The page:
Locally, the sellers of pornography are a small closely knit group, many of them proteges of Herman Lynn Womack. Womack, a rotund, former philosophy professor now living in Norfolk, once owned 10 stores in Maryland, Virginia and the District. He was barred by the terms of his probation in a 1971 obscenity case from further participation in the business.
Owners of sex-oriented establishments frequently hide behind "straws," often $150-a-week employees whose names are used to comply with legal requirements that someone's name appear on applications and permits.
Acting as a straw has frequently sent employees to court on criminal charges of selling abscene material.In at least one instance, it has caused a hapless employee financial ruin. One woman once employed by Womack's Village Books, and now selling real estate on Capitol Hill, found herself liable for $9,150 in rent on one store and $61,379 on a note she had co-signed to cover material from a California distributor. Faced with no alternative, she filed her bankruptcy in 1975.
Despite the ebb and flow of court decisions, Washington police keep close watch on the bookstores and arrest employees where material purchased by undercover police is deemed sufficiently "obscene" to persuade at least one judge to sign an arrest warrant.
To the extent they are able, the pornography merchants have been fighting back. Through their lawyer, Stanley Dietz, they filed two lawsuits last fall to enjoin what they said was undue harrassment by the city. Both were dismissed in D.C. Superior Court.
In book and magazine sales alone, the largest Washington stores are said to gross up to $1,000 daily, at markups of 100 per cent, and often much more.
According to former bookstore employees, some owners use various devices to hide their true incomes. "When I sold films," said one employee, "none of the money went into the cash register; it was put in a separate bag." Another man said his boss kept two sets of books, one for himself, which was destroyed daily, and another for his auditor and Internal Revenue.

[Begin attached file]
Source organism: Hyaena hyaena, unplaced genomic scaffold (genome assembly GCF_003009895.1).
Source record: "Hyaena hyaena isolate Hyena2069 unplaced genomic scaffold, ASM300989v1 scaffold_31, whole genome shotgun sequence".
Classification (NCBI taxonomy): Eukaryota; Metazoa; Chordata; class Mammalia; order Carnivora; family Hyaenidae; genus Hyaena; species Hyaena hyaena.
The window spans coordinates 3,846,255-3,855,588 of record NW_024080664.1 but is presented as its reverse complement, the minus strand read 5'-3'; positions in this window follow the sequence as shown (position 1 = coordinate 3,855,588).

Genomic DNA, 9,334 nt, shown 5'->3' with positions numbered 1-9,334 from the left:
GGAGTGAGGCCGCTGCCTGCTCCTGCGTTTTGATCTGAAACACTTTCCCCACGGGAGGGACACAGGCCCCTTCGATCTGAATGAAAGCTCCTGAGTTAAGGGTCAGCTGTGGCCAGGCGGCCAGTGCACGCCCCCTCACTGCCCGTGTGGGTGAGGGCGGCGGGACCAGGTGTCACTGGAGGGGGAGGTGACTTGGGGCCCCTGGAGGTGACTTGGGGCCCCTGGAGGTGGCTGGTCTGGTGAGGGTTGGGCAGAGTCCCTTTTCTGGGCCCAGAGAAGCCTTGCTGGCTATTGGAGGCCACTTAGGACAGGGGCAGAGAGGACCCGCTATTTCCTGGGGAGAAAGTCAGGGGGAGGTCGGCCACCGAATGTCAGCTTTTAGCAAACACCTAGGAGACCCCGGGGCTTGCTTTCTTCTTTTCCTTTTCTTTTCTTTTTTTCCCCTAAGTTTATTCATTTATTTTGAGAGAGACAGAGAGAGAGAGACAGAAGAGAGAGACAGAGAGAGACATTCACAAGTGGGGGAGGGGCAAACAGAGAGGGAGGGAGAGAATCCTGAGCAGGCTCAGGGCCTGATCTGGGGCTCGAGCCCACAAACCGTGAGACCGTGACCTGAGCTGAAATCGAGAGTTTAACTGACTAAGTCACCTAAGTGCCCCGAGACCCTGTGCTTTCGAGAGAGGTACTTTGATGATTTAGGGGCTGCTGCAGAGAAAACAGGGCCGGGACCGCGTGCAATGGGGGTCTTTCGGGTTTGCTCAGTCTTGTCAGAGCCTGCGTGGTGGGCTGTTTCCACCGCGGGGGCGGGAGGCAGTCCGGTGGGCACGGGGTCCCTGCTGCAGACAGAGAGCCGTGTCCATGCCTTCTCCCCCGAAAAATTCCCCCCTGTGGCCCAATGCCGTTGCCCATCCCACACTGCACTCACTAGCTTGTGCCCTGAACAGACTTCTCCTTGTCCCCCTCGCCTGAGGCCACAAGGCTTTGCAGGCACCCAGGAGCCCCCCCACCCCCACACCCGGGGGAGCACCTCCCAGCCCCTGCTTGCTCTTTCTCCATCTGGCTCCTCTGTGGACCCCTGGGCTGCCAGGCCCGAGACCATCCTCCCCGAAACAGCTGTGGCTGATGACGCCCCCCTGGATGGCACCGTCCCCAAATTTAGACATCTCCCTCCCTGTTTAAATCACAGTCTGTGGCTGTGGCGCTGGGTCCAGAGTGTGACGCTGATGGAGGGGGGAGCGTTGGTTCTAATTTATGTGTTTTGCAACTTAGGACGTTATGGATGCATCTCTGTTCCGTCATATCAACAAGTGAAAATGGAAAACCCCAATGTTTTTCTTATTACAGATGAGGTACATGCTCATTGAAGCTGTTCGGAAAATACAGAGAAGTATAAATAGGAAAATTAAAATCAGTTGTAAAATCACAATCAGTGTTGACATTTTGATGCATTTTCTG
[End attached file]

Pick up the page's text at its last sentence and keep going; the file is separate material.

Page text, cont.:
Peep show machines are especially lucrative and have increased in number here from 200 two or three years ago to 700 now. Owners are required to register the machines and pay an annual D.C. fee of $30 per machine, compared to $300 in Baltimore.
Quarters fed into the film machines buy two- and three-minute segments of film, often requiring $5 to $7 to complete the entire hour-long reel.
One Washington shop with about two dozen machines grosses between $1,200 and $1,800 a week from them, according to a former employee. The owner, the employee said, disconnected the machine counters to hide his earnings and eventually had users buy slugs to avoid theft of coin boxes.
Anyone with $5 and the time can also view a full-length adult movie in a Washington theater. In explicitness they are at least the equal of "Deep Throat," yesterday's X-rated chic classic and one of the few films to be held obscene here. Movie prosecutions continue but with no certain expectation that convictions will result.
In the Washington area, "adult movies" are also available from rental outlets, along with the cassette machines needed to view them. The list of movies available from one Silver Spring outlet, along with alltime Hollywood classics, include "Bordello," "Prurient Interest" and "1,000 Danish Delights." X-rated films rent for $10 for two days, tape players for $35.
Under a 1973 U.S. Supreme Court decision intended, in Chief Justice Warren E. Burger's words, to "isolate 'hard-core' pornography" from constitutional protection, what's legally obscene is supposed to be determined by local standards.
While the courts struggle to define "obscenity" here and elsewhere, countervailing political pressures have begun to build here.
Congress is expected early this year to adopt a tough law against the sale and distribution of child pornography, a practice even strong civil libertarians have difficulty defending.
There has also been increased resistance from neighborhood groups in Washington who want to protect the values of their children and their property from the threat they perceive in nearby pornography bookshops and massage parlors. Officials have responded at least to the point of expressing new concern over the proliferation of pornography and forming task forces.
At the same time, the D.C. Zoning Commission has extended its ban on new "sex-oriented" business in certain areas. The ban has no impact, however, on bottomless bars or on established businesses. And in at least one case, a new massage parlor declared itself "not sexually oriented" on its occupancy permit application, there by skirting the law.
"People interested in erotics have rights, too," protested Al Goldstein, publisher of Screw magazine, to 90 sober-faced lawyers at a recent American Bar Association conference on obscenity and the law. "The sexual customer has to be protected, too."
The widespread acceptance of such an attitude, both official and otherwise, has encouraged the growth of the sex business in Washington.